Thursday, August 24, 2006

thoughts on cosmology and evolution from the former head of the vatican observatory

A bit off the beaten path of my usual topics, here is an article by the (former) director of the Vatican observatory trying to reconcile his belief in scientific cosmology and evolution with his religious faith. I write "former" in the preceding sentence because as of this week, he was replaced (supposedly) in part because his views are inconsistent with Church doctrine. In affirming that the scientific worldview is not inconsistent with creationism, Father Coyne acknowledges that he is forced to reinterpret the whole concept of a “designer G-d” that Genesis suggests – even though the scholastic philosophers did adopt such a view, he finds support for his approach in earlier Church writings like Augustine. The money quote – “But, if we confront what we know of our origins scientifically with religious faith in God the Creator – if, that is, we take the results of modern science seriously – it is difficult to believe that God is omnipotent and omniscient in the sense of many of the scholastic philosophers. For the believer, science tells us of a God who must be very different from God as seen by them.” He further writes, "If they respect the results of modern science and, indeed, the best of modern biblical research, religious believers must move away from the notion of a dictator God or a designer God, a Newtonian God who made the universe as a watch that ticks along regularly."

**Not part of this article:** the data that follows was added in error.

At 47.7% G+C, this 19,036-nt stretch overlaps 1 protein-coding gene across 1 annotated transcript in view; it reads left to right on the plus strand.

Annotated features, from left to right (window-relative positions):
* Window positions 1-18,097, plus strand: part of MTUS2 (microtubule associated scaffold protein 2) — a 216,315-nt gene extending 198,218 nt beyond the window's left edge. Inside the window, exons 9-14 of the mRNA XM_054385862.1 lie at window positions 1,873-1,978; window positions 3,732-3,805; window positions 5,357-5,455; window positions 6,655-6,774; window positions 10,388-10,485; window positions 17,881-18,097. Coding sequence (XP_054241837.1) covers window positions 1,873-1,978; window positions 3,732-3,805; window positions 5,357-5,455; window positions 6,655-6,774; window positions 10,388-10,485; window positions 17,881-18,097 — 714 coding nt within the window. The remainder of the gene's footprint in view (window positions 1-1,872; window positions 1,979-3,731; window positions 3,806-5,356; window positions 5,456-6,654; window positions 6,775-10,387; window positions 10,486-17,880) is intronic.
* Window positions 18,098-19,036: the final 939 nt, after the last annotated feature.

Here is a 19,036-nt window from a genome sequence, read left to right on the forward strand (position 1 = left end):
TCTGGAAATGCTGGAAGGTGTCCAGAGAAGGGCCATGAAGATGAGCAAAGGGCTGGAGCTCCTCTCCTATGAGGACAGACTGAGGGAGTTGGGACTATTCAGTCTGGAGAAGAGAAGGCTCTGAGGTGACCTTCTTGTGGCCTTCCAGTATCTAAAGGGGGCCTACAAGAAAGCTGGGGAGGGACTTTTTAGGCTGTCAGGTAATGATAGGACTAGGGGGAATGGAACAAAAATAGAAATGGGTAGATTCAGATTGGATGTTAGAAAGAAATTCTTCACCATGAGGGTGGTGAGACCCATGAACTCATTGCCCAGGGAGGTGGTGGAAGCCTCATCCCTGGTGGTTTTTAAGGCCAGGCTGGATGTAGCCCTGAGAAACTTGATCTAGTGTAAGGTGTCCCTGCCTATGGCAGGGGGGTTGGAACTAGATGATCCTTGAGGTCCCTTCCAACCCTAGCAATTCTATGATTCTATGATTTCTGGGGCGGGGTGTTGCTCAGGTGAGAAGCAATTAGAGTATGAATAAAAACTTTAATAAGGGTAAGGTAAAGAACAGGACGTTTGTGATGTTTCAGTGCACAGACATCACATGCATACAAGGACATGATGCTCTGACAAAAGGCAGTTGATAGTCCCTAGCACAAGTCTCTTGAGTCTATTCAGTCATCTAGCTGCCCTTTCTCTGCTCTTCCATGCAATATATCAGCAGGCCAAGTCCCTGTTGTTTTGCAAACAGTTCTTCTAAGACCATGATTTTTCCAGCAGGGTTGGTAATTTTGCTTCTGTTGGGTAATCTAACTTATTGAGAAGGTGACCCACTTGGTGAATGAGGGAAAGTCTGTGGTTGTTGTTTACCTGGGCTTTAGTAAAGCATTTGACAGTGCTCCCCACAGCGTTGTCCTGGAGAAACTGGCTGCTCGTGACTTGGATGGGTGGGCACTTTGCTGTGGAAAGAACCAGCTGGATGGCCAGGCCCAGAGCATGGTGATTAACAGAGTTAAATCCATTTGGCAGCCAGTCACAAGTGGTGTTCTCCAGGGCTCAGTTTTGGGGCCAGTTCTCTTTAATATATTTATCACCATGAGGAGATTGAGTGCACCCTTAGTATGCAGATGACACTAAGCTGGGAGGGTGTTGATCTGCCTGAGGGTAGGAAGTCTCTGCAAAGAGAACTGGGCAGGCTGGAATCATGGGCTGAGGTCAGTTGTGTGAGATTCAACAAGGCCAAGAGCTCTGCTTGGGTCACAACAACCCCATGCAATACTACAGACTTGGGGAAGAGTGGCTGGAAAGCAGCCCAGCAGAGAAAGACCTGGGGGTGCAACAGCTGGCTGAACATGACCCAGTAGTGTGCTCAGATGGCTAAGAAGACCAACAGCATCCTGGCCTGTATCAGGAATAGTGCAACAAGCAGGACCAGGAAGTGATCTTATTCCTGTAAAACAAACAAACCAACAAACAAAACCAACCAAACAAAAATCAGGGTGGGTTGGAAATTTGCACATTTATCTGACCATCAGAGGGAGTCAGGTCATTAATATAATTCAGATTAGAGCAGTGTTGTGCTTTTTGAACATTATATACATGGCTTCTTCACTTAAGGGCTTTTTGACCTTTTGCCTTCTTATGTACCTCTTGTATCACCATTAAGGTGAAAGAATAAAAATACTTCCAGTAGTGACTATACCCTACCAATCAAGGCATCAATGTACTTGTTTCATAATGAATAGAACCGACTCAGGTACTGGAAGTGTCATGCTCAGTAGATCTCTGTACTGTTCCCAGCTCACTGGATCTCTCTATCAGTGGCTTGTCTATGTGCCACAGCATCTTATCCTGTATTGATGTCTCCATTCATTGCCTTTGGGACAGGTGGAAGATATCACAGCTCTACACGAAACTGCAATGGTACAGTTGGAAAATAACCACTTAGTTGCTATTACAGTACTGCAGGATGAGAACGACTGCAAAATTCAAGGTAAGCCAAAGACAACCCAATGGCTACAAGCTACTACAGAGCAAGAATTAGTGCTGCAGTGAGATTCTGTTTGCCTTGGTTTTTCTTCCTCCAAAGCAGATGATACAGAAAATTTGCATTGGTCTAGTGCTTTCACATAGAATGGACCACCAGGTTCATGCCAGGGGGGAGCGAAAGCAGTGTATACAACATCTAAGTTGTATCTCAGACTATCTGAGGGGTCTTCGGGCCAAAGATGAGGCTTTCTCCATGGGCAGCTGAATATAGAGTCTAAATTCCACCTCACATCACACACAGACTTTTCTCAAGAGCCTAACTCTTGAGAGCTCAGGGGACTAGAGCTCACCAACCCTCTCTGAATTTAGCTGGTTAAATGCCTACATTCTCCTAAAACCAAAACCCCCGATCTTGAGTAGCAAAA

I am not going to enter the debate which is ongoing in the our Jewish world on these same issues other than to say that I think much of the reluctance to accept scientific theories that reread ma'aseh Braishis is rooted in the clash Father Coyne notes between the scientific approach and the concept of G-d as omniscient and omnipotent. Father Coyne is honest enough to admit that acceptance of "modern science... and biblical research" forces a philosophical reassessment and is not simply a matter of how to read Genesis; I think many Jewish supporters of evolution or intelligent design are not sufficiently attuned to the philosophical consequences of the theories they choose to embrace.


  1. even though the [achronim] scholastic philosophers did adopt such a view, he finds support for his approach in [obscure rishonim] earlier Church writings like Augustine
    I would remove the compariosn between the great Gedolim of previous generations and church leaders. It is inappropriate and you can make your point without the snide brackets.

  2. jeffrey smith5:30 PM

    And I think Coyne is wrong to say there's contradiction between the traditional view of the All-Knowing Almighty, and modern science. The traditional view of Divine Providence forms the basis of the idea of guided evolution. And while most people think of the concept of evolution as involving random mutations--that is, unguided--that is really just inserting atheistic bias into the concept. A proper scientific theory of evolution can safely acknowledge that the apparently random mutations are really guided by Divine Providence. Coyne, in other words, if presenting a false choice.